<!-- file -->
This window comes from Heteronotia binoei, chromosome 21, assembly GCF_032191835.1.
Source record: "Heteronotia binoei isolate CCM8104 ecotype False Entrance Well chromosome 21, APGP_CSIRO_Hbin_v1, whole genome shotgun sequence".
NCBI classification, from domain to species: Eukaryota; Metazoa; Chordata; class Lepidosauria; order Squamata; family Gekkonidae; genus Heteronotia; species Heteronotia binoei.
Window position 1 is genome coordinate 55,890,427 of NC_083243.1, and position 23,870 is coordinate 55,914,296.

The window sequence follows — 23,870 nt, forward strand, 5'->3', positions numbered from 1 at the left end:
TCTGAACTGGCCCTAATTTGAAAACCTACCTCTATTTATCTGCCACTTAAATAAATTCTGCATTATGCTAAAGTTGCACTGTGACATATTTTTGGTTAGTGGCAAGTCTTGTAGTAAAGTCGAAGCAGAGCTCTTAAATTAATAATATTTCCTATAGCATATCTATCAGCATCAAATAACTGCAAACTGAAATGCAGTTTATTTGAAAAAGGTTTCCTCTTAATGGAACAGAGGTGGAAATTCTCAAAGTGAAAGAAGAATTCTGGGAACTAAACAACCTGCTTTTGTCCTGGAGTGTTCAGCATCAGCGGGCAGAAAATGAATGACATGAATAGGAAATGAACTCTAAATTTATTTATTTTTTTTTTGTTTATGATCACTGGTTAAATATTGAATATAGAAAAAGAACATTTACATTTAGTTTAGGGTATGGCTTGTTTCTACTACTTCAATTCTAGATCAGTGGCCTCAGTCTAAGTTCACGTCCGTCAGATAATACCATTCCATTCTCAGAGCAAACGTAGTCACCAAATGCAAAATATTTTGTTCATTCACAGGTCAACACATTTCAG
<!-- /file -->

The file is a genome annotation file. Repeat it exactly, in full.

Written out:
This window comes from Heteronotia binoei, chromosome 21, assembly GCF_032191835.1.
Source record: "Heteronotia binoei isolate CCM8104 ecotype False Entrance Well chromosome 21, APGP_CSIRO_Hbin_v1, whole genome shotgun sequence".
NCBI classification, from domain to species: Eukaryota; Metazoa; Chordata; class Lepidosauria; order Squamata; family Gekkonidae; genus Heteronotia; species Heteronotia binoei.
Window position 1 is genome coordinate 55,890,427 of NC_083243.1, and position 23,870 is coordinate 55,914,296.

The window sequence follows — 23,870 nt, forward strand, 5'->3', positions numbered from 1 at the left end:
TCTGAACTGGCCCTAATTTGAAAACCTACCTCTATTTATCTGCCACTTAAATAAATTCTGCATTATGCTAAAGTTGCACTGTGACATATTTTTGGTTAGTGGCAAGTCTTGTAGTAAAGTCGAAGCAGAGCTCTTAAATTAATAATATTTCCTATAGCATATCTATCAGCATCAAATAACTGCAAACTGAAATGCAGTTTATTTGAAAAAGGTTTCCTCTTAATGGAACAGAGGTGGAAATTCTCAAAGTGAAAGAAGAATTCTGGGAACTAAACAACCTGCTTTTGTCCTGGAGTGTTCAGCATCAGCGGGCAGAAAATGAATGACATGAATAGGAAATGAACTCTAAATTTATTTATTTTTTTTTTGTTTATGATCACTGGTTAAATATTGAATATAGAAAAAGAACATTTACATTTAGTTTAGGGTATGGCTTGTTTCTACTACTTCAATTCTAGATCAGTGGCCTCAGTCTAAGTTCACGTCCGTCAGATAATACCATTCCATTCTCAGAGCAAACGTAGTCACCAAATGCAAAATATTTTGTTCATTCACAGGTCAACACATTTCAG